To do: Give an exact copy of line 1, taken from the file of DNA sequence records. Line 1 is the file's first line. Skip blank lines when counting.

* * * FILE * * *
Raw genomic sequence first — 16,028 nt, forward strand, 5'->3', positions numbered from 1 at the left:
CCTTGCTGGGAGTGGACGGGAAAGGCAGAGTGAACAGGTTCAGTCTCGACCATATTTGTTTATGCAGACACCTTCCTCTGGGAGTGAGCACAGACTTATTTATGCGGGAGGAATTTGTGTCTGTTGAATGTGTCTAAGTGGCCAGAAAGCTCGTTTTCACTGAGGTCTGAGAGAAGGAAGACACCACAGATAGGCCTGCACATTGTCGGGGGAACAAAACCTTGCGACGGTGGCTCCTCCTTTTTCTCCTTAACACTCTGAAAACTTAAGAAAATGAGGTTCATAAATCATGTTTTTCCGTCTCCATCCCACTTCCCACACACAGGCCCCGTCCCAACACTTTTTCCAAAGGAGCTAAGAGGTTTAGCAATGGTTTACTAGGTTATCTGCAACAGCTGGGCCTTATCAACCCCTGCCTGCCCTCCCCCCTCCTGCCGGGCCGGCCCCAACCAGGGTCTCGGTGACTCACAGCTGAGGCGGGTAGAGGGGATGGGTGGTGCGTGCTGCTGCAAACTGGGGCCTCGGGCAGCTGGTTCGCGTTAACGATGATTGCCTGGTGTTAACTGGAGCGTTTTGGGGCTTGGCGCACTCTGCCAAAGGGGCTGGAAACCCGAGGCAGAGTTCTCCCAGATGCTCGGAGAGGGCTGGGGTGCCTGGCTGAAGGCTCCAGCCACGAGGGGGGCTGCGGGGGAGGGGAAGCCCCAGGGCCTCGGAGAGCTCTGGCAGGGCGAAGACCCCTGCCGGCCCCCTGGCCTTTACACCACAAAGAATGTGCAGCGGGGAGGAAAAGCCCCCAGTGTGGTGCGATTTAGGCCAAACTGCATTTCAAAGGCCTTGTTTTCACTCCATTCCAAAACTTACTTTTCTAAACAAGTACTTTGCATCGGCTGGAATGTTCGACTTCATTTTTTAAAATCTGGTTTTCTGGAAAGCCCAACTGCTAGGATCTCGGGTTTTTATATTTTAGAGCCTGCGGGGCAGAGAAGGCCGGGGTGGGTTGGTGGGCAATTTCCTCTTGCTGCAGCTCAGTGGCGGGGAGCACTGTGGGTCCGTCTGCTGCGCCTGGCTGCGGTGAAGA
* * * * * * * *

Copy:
Raw genomic sequence first — 16,028 nt, forward strand, 5'->3', positions numbered from 1 at the left: